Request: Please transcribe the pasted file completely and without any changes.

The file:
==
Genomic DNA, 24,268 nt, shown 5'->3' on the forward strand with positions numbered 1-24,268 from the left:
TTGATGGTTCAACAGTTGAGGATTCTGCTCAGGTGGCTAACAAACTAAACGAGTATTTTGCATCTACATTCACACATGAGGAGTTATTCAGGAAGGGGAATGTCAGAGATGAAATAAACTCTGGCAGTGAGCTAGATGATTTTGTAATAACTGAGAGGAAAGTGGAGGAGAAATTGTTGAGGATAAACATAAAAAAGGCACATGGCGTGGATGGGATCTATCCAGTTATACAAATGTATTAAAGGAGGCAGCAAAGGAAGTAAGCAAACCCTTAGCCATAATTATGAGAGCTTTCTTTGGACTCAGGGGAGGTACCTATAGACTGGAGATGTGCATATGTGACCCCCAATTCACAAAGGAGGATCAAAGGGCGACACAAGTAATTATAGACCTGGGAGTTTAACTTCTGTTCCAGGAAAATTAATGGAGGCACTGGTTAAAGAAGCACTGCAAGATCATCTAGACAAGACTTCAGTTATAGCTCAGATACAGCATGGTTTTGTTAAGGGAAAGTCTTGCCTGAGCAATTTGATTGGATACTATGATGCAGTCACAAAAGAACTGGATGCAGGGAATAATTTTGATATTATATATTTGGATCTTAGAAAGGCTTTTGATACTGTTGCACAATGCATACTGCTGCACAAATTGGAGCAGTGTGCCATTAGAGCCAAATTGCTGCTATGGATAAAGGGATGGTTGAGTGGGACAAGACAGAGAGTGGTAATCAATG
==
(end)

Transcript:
Genomic DNA, 24,268 nt, shown 5'->3' on the forward strand with positions numbered 1-24,268 from the left:
TTGATGGTTCAACAGTTGAGGATTCTGCTCAGGTGGCTAACAAACTAAACGAGTATTTTGCATCTACATTCACACATGAGGAGTTATTCAGGAAGGGGAATGTCAGAGATGAAATAAACTCTGGCAGTGAGCTAGATGATTTTGTAATAACTGAGAGGAAAGTGGAGGAGAAATTGTTGAGGATAAACATAAAAAAGGCACATGGCGTGGATGGGATCTATCCAGTTATACAAATGTATTAAAGGAGGCAGCAAAGGAAGTAAGCAAACCCTTAGCCATAATTATGAGAGCTTTCTTTGGACTCAGGGGAGGTACCTATAGACTGGAGATGTGCATATGTGACCCCCAATTCACAAAGGAGGATCAAAGGGCGACACAAGTAATTATAGACCTGGGAGTTTAACTTCTGTTCCAGGAAAATTAATGGAGGCACTGGTTAAAGAAGCACTGCAAGATCATCTAGACAAGACTTCAGTTATAGCTCAGATACAGCATGGTTTTGTTAAGGGAAAGTCTTGCCTGAGCAATTTGATTGGATACTATGATGCAGTCACAAAAGAACTGGATGCAGGGAATAATTTTGATATTATATATTTGGATCTTAGAAAGGCTTTTGATACTGTTGCACAATGCATACTGCTGCACAAATTGGAGCAGTGTGCCATTAGAGCCAAATTGCTGCTATGGATAAAGGGATGGTTGAGTGGGACAAGACAGAGAGTGGTAATCAATG